I have seen this marking in books on this topic such as 1000 Makers Marks (Lenciewicz ?) and another whose title escapes me (Jeff I think you have these). I apologize for not having better recollection on these, I do not have access to books presently so must rely on what there is of my memory!!

It is interesting to see the religious allegory associated with these talismanic devices in motif, in this case the arm holding a sabre represents the arm of God and the sword extending from Heaven. We did have some discussion on the appearance of the Virgin Mary on Polish swords along with astral symbols not too long ago, and it seems that the arm in the cloud is shown illustrated in a Russian reference on this topic indicating the use from 17th to 18th century.

The English cavalry blade looks like an early 19th century sabre blade, and the Yemeni blade appears to be a broadsword as seen on kattara in Oman..both with Solingen blades,can you show the full examples?

fernando 18th October 2017 05:17 PM

Old 5th November 2007, 05:49 A

Posted by:
Chris Evans

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Join Date: Mar 2005
Location: Australia
Posts: 524

Hi Folks,

Terrific and extremely informative thread. Keep up the good work all of you.

Cheers
Chris

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fernando 18th October 2017 05:18 PM

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Old 5th November 2007, 11:39 AM

Posted by:
Jens Nordlunde

Member

Join Date: Dec 2004
Location: Europe


I have only one blade, on a firangi, which could be a trade blade. As far as I can read it, it says XX WIDALDBELV XX, I don�t know what it means, but I have noticed that the text is not in the middle of the four �X�s so there may have been more than what can be seen to day. What can be seen is fairly deep, and this �worries� me a bit. The �X�s can be seen at both ends, but some of the letters are missing, without any trace of that they have been there, and this I find strange, it is btw the same on both sides of the blade. Could it be, that blades like this, with a sloppy marking, are not trade blades, although they are supposed to look so, but local made blades? We must not forget, that although several countries did what they could, to fill the market in other countries with trade blades, a lot of the so called trade blades we see to day have been locally made. How do we know which is a trade blade and which is a locally made one?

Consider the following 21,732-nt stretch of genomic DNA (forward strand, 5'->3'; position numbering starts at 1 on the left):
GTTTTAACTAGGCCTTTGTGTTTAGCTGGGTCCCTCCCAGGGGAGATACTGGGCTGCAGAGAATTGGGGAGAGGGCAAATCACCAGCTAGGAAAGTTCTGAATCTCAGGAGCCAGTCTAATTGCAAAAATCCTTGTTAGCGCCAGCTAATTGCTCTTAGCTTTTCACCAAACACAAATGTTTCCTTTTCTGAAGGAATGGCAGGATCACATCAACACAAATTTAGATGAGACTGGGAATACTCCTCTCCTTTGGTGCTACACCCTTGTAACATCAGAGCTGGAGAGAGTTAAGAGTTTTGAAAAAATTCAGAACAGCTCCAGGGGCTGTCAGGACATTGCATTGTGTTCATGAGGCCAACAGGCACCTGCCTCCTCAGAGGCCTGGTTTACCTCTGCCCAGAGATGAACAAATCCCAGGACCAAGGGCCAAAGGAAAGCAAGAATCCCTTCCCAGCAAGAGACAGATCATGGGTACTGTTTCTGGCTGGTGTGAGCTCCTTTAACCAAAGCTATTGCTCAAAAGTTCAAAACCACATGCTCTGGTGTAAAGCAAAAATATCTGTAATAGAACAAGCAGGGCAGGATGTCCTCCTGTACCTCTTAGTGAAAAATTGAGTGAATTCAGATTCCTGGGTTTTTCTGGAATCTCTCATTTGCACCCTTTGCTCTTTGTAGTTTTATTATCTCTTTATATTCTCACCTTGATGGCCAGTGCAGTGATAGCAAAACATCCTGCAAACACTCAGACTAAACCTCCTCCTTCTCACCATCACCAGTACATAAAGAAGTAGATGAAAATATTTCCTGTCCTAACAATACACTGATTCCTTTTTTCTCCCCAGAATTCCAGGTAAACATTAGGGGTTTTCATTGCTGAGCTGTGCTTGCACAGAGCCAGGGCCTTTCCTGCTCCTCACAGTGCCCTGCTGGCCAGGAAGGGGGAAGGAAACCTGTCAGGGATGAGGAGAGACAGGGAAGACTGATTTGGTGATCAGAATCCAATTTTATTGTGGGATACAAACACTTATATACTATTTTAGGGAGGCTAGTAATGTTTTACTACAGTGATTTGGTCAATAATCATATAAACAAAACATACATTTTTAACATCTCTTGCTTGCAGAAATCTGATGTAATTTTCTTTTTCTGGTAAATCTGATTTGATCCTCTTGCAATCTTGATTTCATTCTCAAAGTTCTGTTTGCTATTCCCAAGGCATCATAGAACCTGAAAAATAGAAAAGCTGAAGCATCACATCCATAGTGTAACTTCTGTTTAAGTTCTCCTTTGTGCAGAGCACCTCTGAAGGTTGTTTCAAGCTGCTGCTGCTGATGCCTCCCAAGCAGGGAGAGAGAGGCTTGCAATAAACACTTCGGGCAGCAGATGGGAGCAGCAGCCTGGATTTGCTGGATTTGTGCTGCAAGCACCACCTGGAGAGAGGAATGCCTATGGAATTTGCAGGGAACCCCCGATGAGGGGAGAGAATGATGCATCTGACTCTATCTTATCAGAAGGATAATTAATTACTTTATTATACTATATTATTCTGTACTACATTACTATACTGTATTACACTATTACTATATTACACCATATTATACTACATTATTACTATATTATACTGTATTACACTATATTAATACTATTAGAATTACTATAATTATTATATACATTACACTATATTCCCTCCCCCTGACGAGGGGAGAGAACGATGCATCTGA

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fernando 18th October 2017 05:18 PM

Old 5th November 2007, 02:49 PM

Posted by:
Jim McDougall

EAA Research Consultant
Join Date: Dec 2004
Location: Route 66

Hi Jens,
Excellent point, very often it becomes hard to determine which are the trade blades and which are locally made. In many cases the locally made blades become quite good, and as trade blades were made sometimes rather indiscriminately, the very quality the markings presumed to declare was in fact not present. I think in many instances the manner in which certain markings were applied and the locations on the blade sometimes gave clues. For example, in the Sahara, the dual opposed crescent moons seen on the takouba blades are clearly an imitation of the larger crescent moon on the European talismanic blades. Applied doubly must have been thier idea of somehow strengthening or emphasizing the application.